“He was praying in a certain place, and when he ceased, one of his disciples said to him, ‘Lord, teach us to pray, as John taught his disciples’” (Luke 11:1). Jesus responds by revealing His prayer to the Father—the Our Father. This was the only prayer that Jesus directly taught us to pray. His teachings on prayer relate more to inner dispositions, and we certainly learn the most from His example of prayer.
Here is a sampling of interior dispositions for prayer:
- Ask, seek, and knock (Luke 11:5-10 and Matthew 7:7-12)
- Two or three gathered in my name (Matthew 18:20)
- Mary listens to the Word, ponders it, and acts (Luke 2:16-19, 51 and Matthew 12:46-50)
- Trust in God’s providence (Matthew 6:25-34, 10:29-31)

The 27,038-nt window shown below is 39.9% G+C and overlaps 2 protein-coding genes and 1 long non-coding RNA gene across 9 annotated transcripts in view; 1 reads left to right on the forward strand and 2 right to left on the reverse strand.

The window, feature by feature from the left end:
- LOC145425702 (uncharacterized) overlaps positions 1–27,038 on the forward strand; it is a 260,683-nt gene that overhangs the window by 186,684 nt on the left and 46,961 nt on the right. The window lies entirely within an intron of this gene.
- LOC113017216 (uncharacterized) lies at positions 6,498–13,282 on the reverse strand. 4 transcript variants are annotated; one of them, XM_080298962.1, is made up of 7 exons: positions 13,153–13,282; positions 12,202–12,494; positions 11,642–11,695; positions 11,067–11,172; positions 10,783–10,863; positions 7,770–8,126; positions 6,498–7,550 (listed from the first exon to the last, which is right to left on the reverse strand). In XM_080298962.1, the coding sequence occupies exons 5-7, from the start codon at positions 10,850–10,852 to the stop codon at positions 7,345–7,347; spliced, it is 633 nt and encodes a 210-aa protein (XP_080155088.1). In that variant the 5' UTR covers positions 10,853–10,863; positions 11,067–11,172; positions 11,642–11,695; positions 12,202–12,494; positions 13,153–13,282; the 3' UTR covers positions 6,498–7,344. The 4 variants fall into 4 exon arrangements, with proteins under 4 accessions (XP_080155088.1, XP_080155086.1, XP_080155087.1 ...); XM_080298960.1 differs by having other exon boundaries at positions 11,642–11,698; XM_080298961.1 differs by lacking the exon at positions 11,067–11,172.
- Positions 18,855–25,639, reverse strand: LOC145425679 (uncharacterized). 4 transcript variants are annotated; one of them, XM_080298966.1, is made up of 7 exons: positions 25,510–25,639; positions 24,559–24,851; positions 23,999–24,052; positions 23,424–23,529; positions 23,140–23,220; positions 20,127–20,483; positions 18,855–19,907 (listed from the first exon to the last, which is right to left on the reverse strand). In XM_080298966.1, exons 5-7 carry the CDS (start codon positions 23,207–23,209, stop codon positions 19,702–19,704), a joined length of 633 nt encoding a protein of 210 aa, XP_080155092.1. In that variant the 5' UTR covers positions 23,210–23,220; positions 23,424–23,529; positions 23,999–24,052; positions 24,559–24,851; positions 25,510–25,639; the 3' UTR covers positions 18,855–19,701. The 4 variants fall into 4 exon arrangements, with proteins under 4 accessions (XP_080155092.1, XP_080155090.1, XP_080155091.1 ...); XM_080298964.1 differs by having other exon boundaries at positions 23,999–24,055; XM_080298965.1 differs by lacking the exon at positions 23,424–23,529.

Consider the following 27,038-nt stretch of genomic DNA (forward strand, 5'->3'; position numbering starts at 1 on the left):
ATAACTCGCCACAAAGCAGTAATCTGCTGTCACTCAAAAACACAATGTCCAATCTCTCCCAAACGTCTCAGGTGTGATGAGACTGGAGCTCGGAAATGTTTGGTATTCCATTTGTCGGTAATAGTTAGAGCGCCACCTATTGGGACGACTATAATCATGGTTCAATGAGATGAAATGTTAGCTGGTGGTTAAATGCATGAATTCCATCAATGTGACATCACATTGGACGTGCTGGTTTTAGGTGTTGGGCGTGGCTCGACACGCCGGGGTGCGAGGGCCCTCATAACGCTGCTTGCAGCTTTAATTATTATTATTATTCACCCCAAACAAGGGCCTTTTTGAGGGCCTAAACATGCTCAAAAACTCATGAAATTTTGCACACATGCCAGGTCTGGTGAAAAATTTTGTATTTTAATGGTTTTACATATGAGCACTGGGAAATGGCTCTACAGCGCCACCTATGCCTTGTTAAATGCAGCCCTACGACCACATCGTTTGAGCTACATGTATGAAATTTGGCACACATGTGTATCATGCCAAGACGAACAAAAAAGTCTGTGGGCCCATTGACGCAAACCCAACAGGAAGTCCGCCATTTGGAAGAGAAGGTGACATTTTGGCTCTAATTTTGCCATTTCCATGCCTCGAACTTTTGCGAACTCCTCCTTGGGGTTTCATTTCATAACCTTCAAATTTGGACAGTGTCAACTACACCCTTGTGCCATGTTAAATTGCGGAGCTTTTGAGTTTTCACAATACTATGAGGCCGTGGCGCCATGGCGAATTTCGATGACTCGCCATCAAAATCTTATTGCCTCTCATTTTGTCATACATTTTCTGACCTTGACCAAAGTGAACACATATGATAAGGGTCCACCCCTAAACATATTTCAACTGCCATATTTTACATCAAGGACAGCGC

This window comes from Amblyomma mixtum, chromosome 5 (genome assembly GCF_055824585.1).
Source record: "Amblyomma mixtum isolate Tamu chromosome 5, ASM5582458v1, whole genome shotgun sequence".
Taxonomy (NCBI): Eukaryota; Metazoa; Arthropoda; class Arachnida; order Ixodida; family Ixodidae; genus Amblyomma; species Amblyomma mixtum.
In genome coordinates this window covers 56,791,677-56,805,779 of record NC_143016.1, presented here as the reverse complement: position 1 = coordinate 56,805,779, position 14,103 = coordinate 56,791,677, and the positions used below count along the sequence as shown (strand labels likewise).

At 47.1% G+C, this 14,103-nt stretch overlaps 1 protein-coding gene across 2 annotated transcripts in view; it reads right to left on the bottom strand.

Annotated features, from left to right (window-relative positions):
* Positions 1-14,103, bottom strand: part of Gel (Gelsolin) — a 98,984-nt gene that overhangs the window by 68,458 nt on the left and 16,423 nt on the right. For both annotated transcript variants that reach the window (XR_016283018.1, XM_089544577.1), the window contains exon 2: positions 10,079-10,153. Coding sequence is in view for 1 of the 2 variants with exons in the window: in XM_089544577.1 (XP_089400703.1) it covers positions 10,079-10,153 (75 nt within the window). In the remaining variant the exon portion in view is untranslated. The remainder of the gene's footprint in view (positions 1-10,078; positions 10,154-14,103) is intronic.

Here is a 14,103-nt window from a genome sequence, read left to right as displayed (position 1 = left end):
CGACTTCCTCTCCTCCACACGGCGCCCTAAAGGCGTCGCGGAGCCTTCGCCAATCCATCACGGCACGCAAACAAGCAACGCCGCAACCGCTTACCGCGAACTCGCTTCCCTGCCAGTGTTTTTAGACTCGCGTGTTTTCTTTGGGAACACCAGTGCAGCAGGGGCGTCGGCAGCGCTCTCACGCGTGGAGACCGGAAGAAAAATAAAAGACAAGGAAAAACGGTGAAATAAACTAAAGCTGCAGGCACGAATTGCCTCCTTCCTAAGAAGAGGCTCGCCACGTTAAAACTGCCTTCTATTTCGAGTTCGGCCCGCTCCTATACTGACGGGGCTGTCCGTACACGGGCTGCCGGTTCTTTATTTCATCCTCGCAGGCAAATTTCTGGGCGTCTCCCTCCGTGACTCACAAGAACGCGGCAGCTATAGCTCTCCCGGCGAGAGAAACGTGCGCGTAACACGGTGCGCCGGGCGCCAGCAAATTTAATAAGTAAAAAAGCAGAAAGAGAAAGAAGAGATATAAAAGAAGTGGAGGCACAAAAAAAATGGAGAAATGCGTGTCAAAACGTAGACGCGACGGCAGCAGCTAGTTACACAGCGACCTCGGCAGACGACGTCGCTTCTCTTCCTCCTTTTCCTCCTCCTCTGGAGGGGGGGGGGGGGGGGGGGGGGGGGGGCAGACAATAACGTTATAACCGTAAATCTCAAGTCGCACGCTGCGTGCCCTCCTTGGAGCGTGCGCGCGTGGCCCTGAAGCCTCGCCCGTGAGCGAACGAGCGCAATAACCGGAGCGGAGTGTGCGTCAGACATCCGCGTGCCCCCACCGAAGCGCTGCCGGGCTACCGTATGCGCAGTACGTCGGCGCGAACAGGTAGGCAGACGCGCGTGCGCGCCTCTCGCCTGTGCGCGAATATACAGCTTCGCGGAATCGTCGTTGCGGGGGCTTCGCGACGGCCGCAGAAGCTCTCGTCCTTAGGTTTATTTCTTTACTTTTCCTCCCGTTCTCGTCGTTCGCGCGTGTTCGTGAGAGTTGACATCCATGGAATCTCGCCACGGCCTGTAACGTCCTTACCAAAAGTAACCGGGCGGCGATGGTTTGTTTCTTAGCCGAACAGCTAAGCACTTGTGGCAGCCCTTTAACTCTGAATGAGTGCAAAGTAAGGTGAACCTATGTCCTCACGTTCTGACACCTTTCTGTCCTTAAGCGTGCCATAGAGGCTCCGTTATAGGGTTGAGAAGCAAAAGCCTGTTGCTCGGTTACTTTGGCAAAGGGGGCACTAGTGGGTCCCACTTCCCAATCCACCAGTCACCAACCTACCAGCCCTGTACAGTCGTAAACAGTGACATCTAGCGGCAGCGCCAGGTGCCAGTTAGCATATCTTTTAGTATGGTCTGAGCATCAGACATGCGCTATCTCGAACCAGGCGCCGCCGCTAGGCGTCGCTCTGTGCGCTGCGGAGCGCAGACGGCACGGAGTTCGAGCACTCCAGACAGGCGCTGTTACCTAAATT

- Pray, fast, give alms in secret (Matthew 6:2-6, 16-17)
- Go away to a secluded place (Mark 1:35-37)
The virtue of prayerfulness means being still, listening, and being willing to talk to God as a friend. This virtue encompasses all Jesus taught us about prayer, as well as the essence of His relationship with God the Father, with whom He lives in constant communion (John 10:30). Thus, prayerfulness is the virtue of a disciple who follows Jesus seeking the same communion.
Advent is a beautiful season of waiting, of joyful expectation of the coming of Christ as a child at Christmas, and of His glorious coming at the end of time. In the midst of the busyness and celebrations of this season, let us not miss the opportunity to cultivate this virtue of prayerfulness, listening for the still, small voice of God (1 Kings 19:12). May we grow closer to Him by our attentive listening, so that when He comes, we will be ready to receive Him with joy.